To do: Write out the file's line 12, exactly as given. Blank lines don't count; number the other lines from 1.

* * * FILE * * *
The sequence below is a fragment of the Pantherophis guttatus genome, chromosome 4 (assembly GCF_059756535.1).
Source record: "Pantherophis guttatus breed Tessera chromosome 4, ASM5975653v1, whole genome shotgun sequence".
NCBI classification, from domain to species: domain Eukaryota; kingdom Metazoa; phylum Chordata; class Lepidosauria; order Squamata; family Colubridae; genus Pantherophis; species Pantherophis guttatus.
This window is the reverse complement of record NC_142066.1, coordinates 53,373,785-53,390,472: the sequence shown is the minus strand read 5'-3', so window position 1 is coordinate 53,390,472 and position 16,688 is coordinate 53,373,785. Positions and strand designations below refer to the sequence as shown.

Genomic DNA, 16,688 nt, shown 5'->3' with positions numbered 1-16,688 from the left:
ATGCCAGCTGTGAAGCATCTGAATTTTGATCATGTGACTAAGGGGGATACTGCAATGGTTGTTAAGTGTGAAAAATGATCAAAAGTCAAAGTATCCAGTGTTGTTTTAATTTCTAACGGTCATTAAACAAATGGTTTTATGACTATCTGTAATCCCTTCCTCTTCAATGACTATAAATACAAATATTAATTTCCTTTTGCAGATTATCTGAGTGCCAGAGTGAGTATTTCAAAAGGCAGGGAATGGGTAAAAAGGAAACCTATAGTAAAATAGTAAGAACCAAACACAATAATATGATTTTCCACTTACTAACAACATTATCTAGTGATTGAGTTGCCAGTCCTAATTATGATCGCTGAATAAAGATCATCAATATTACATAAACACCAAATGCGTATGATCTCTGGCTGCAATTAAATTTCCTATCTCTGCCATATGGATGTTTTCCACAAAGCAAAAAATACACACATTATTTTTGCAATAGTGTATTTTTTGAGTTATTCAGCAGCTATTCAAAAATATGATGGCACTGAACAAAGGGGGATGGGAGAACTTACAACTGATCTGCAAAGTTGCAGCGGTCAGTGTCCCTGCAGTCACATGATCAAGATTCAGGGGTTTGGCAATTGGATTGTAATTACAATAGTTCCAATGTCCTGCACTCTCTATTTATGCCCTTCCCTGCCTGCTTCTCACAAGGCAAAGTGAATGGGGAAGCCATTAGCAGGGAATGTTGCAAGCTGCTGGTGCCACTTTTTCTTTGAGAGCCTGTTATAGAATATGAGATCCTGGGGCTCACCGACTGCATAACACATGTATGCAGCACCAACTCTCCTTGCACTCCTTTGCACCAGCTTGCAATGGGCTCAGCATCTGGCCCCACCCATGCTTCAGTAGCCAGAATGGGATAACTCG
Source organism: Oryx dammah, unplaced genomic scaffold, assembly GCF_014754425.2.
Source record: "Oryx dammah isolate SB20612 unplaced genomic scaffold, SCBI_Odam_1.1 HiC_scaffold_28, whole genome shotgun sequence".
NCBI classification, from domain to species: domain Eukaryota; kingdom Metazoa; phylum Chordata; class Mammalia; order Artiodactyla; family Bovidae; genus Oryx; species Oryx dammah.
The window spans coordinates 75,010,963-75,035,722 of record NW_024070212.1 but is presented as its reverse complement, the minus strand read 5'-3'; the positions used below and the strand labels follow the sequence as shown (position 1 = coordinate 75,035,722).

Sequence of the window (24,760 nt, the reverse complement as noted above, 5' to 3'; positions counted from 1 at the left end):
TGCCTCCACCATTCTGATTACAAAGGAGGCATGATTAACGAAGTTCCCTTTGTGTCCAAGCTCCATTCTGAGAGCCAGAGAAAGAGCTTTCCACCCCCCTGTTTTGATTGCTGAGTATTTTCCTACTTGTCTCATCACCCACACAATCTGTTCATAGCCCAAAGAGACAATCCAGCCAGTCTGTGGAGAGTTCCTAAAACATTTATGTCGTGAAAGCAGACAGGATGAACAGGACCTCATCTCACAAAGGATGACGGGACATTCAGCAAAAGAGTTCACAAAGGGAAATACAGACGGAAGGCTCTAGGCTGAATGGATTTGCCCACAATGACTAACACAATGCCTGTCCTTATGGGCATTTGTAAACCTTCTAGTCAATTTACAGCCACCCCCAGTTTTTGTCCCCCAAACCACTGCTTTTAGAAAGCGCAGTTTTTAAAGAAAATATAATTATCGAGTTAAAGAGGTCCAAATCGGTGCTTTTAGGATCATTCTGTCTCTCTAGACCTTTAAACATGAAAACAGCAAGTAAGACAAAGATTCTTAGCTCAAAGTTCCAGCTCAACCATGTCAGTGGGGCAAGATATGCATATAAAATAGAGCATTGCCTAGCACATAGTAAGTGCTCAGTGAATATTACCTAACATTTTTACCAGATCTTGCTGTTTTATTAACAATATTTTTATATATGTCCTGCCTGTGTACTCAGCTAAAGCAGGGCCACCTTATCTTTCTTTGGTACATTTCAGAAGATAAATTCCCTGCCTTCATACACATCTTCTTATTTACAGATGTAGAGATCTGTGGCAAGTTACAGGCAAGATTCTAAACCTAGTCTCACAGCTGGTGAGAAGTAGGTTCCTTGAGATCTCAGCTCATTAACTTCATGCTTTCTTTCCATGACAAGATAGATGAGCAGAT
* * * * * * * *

TGCCTCCACCATTCTGATTACAAAGGAGGCATGATTAACGAAGTTCCCTTTGTGTCCAAGCTCCATTCTGAGAGCCAGAGAAAGAGCTTTCCACCCCCCTGTTTTGATTGCTGAGTATTTTCCTACTTGTCTCATCACCCACACAATCTGTTCATAGCCCAAAGAGACAATCCAGCCAGTCTGTGGAGAGTTCCTAAAACATTTATGTCGTGAAAGCAGACAGGATGAACAGGACCTCATCTCACAAAGGATGACGGGACATTCAGCAAAAGAGTTCACAAAGGGAAATACAGACGGAAGGCTCTAGGCTGAATGGATTTGCCCACAATGACTAACACAATGCCTGTCCTTATGGGCATTTGTAAACCTTCTAGTCAATTTACAGCCACCCCCAGTTTTTGTCCCCCAAACCACTGCTTTTAGAAAGCGCAGTTTTTAAAGAAAATATAATTATCGAGTTAAAGAGGTCCAAATCGGTGCTTTTAGGATCATTCTGTCTCTCTAGACCTTTAAACATGAAAACAGCAAGTAAGACAAAGATTCTTAGCTCAAAGTTCCAGCTCAACCATGTCAGTGGGGCAAGATATGCATATAAAATAGAGCATTGCCTAGCACATAGTAAGTGCTCAGTGAATATTACCTAACATTTTTACCAGATCTTGCTGTTTTATTAACAATATTTTTATATATGTCCTGCCTGTGTACTCAGCTAAAGCAGGGCCACCTTATCTTTCTTTGGTACATTTCAGAAGATAAATTCCCTGCCTTCATACACATCTTCTTATTTACAGATGTAGAGATCTGTGGCAAGTTACAGGCAAGATTCTAAACCTAGTCTCACAGCTGGTGAGAAGTAGGTTCCTTGAGATCTCAGCTCATTAACTTCATGCTTTCTTTCCATGACAAGATAGATGAGCAGAT